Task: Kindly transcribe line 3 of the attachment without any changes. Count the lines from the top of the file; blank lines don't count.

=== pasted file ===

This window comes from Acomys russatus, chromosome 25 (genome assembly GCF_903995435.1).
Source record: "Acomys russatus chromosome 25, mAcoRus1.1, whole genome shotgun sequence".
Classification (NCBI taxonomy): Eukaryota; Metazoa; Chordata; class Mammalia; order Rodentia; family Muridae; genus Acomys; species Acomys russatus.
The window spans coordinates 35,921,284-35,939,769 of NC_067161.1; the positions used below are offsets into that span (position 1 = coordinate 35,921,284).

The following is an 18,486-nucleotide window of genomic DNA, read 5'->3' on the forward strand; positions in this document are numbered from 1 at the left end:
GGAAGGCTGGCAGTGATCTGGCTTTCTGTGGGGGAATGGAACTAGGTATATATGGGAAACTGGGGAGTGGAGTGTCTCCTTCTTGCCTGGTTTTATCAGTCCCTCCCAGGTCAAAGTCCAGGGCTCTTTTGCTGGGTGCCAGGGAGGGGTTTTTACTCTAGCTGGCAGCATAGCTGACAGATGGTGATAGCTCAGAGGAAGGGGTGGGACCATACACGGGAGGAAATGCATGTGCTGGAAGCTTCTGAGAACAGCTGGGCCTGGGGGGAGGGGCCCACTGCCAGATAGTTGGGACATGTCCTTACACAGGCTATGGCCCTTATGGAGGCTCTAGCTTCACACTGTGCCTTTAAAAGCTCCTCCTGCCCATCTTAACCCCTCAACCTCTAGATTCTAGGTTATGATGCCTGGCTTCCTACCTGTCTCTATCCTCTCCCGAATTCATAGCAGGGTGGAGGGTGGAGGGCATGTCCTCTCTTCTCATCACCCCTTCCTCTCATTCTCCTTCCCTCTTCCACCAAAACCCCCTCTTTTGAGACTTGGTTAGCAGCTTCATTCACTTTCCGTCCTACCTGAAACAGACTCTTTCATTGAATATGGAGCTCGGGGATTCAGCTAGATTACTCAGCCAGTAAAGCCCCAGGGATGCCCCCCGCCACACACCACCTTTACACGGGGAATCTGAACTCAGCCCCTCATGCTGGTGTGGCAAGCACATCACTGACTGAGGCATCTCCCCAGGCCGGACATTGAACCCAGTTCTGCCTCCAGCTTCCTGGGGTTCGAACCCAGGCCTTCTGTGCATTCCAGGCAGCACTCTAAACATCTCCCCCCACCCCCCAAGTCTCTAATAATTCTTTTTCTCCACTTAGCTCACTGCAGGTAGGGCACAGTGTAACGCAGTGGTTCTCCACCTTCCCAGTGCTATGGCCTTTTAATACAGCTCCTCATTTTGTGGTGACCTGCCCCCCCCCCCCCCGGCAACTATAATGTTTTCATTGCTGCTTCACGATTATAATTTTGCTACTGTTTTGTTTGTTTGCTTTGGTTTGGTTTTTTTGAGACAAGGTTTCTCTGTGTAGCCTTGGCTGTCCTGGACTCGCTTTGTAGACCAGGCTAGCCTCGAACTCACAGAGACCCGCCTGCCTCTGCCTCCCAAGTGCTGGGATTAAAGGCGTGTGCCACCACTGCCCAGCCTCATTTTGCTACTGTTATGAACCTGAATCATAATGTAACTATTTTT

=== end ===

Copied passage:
Classification (NCBI taxonomy): Eukaryota; Metazoa; Chordata; class Mammalia; order Rodentia; family Muridae; genus Acomys; species Acomys russatus.